The launch of a new program in Benin calls for the expansion of free bednet distribution. Currently, bednets are given to pregnant women and children that complete the immunization schedule as part of the country’s public health services.
The expanded effort is being made possible through a partnership between the Accelerating the Reduction of Malaria Morbidity and Mortality Program (ARM3) at the Johns Hopkins Bloomberg School of Public Health Center for Communication Programs (JHU∙CCP), Coalition des Entreprises Béninoises et Associations Privées Contre le SIDA, la Tuberculose, et le Paludisme (CEBAC-STP) and the National Malaria Control Program. Leading the project is Medical Care Development International (MCDI).
This initiative will distribute 100,000 subsidized bednets to the employees of CEBAC-STP’s private sector companies and their dependents, protecting 40,000 households and 160,000 beneficiaries from the risk of acquiring malaria.
“The program highlights the important role that bednet distribution and use play in preventing malaria. It is important to stress the importance of not only distributing and accessing bednets, but also using them,” explained Guillaume Bakadi Mukenge, Behavior Change Communication Manager for ARM3. “It is critical that we extend these services and reach out to protect as many people as possible.”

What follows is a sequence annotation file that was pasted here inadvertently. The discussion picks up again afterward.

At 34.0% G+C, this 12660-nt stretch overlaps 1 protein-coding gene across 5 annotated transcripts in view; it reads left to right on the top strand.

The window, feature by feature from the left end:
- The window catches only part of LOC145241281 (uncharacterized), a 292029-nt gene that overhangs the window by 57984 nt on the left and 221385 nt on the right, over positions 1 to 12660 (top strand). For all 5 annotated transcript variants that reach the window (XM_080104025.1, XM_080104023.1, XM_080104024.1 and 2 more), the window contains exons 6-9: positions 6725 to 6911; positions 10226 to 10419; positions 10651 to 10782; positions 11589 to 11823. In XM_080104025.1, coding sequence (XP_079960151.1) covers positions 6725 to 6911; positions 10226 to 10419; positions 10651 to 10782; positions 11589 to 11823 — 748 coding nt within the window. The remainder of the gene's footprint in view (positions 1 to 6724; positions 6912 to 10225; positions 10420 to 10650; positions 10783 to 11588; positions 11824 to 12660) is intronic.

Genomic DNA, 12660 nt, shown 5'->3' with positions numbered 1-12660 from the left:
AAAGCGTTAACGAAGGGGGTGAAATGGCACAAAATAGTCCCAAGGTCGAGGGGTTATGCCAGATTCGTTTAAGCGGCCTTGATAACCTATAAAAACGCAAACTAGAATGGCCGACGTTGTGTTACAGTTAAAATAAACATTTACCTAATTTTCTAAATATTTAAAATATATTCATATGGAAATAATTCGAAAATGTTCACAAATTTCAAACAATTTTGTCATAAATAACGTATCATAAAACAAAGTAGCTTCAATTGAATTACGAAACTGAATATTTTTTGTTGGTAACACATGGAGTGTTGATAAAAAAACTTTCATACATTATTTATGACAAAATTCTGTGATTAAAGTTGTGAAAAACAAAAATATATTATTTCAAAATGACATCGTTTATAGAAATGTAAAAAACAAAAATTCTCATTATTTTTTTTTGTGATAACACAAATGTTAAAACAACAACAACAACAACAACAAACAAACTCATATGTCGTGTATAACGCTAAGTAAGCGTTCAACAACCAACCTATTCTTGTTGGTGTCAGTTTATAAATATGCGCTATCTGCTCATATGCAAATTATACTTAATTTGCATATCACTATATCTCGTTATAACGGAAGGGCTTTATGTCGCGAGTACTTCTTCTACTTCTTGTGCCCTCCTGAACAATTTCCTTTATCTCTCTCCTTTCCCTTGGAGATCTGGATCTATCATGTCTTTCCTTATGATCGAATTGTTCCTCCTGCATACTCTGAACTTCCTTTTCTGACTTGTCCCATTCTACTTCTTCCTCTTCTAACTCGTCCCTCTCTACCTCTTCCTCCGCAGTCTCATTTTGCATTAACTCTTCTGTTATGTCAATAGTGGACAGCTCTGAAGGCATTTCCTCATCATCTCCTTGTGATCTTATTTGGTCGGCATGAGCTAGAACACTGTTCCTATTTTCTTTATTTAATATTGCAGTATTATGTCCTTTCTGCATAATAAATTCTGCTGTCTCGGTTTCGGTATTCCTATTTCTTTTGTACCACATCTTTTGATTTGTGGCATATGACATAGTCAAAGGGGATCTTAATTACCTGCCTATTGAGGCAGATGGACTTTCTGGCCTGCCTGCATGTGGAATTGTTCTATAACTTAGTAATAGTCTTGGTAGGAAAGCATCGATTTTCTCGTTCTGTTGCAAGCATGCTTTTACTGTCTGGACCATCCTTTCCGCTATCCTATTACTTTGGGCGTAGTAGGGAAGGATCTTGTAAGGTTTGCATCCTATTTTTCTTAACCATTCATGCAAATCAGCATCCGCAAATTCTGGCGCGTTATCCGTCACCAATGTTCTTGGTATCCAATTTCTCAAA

To facilitate this expanded effort, ARM3 held an orientation to train over 80 committee health members about the importance of bednets, proper usage and where they can be acquired. Additionally, it produced posters and pamphlets to educate employees about malaria. Over 200 people attended the program launch on March 29, including USAID/Benin Mission Director Kevin Armstrong, ARM3 Chief of Party, Lee Yellot and Minister of Health, Dorothee Akoko Kinde Gazard.
Funded by USAID, ARM3 is led by MCDI and run by a consortium of organizations, including JHU∙CCP, Africare, Medical Care Development International and Management Sciences for Health, with the goal of increasing coverage and use of key life-saving malaria interventions.